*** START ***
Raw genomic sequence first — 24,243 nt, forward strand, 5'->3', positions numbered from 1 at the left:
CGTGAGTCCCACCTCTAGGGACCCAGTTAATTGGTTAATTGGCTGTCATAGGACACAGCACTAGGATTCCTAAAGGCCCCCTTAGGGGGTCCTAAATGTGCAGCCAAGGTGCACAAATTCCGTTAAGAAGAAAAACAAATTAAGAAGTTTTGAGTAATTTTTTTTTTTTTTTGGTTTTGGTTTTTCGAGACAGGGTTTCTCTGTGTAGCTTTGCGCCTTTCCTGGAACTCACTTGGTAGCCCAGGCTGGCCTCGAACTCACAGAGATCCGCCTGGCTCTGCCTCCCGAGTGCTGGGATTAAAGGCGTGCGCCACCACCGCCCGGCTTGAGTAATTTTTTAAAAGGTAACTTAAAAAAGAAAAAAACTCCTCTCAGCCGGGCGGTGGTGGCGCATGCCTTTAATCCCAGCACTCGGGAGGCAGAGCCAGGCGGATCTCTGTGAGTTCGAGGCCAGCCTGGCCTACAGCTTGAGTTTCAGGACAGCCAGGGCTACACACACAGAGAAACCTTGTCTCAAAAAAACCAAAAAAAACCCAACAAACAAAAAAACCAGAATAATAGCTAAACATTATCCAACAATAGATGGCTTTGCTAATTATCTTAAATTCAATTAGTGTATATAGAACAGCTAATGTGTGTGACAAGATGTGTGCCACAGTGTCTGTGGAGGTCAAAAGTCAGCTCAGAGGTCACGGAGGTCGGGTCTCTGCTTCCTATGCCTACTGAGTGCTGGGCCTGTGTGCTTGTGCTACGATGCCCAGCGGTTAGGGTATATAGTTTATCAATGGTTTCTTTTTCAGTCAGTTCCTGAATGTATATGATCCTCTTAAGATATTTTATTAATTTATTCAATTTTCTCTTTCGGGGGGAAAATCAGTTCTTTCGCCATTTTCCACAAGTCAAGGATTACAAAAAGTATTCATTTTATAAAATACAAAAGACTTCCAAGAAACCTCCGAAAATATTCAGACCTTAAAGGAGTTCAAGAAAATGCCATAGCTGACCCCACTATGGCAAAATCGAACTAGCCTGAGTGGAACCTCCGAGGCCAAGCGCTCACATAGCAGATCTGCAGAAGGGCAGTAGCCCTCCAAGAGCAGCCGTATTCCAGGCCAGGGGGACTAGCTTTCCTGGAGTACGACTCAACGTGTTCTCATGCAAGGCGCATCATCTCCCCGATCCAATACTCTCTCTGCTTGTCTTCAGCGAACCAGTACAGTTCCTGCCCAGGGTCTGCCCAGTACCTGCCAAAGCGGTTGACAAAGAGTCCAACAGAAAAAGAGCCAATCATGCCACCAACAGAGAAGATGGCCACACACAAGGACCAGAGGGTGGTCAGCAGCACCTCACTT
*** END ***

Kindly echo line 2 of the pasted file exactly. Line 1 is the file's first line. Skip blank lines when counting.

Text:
CGTGAGTCCCACCTCTAGGGACCCAGTTAATTGGTTAATTGGCTGTCATAGGACACAGCACTAGGATTCCTAAAGGCCCCCTTAGGGGGTCCTAAATGTGCAGCCAAGGTGCACAAATTCCGTTAAGAAGAAAAACAAATTAAGAAGTTTTGAGTAATTTTTTTTTTTTTTTGGTTTTGGTTTTTCGAGACAGGGTTTCTCTGTGTAGCTTTGCGCCTTTCCTGGAACTCACTTGGTAGCCCAGGCTGGCCTCGAACTCACAGAGATCCGCCTGGCTCTGCCTCCCGAGTGCTGGGATTAAAGGCGTGCGCCACCACCGCCCGGCTTGAGTAATTTTTTAAAAGGTAACTTAAAAAAGAAAAAAACTCCTCTCAGCCGGGCGGTGGTGGCGCATGCCTTTAATCCCAGCACTCGGGAGGCAGAGCCAGGCGGATCTCTGTGAGTTCGAGGCCAGCCTGGCCTACAGCTTGAGTTTCAGGACAGCCAGGGCTACACACACAGAGAAACCTTGTCTCAAAAAAACCAAAAAAAACCCAACAAACAAAAAAACCAGAATAATAGCTAAACATTATCCAACAATAGATGGCTTTGCTAATTATCTTAAATTCAATTAGTGTATATAGAACAGCTAATGTGTGTGACAAGATGTGTGCCACAGTGTCTGTGGAGGTCAAAAGTCAGCTCAGAGGTCACGGAGGTCGGGTCTCTGCTTCCTATGCCTACTGAGTGCTGGGCCTGTGTGCTTGTGCTACGATGCCCAGCGGTTAGGGTATATAGTTTATCAATGGTTTCTTTTTCAGTCAGTTCCTGAATGTATATGATCCTCTTAAGATATTTTATTAATTTATTCAATTTTCTCTTTCGGGGGGAAAATCAGTTCTTTCGCCATTTTCCACAAGTCAAGGATTACAAAAAGTATTCATTTTATAAAATACAAAAGACTTCCAAGAAACCTCCGAAAATATTCAGACCTTAAAGGAGTTCAAGAAAATGCCATAGCTGACCCCACTATGGCAAAATCGAACTAGCCTGAGTGGAACCTCCGAGGCCAAGCGCTCACATAGCAGATCTGCAGAAGGGCAGTAGCCCTCCAAGAGCAGCCGTATTCCAGGCCAGGGGGACTAGCTTTCCTGGAGTACGACTCAACGTGTTCTCATGCAAGGCGCATCATCTCCCCGATCCAATACTCTCTCTGCTTGTCTTCAGCGAACCAGTACAGTTCCTGCCCAGGGTCTGCCCAGTACCTGCCAAAGCGGTTGACAAAGAGTCCAACAGAAAAAGAGCCAATCATGCCACCAACAGAGAAGATGGCCACACACAAGGACCAGAGGGTGGTCAGCAGCACCTCACTT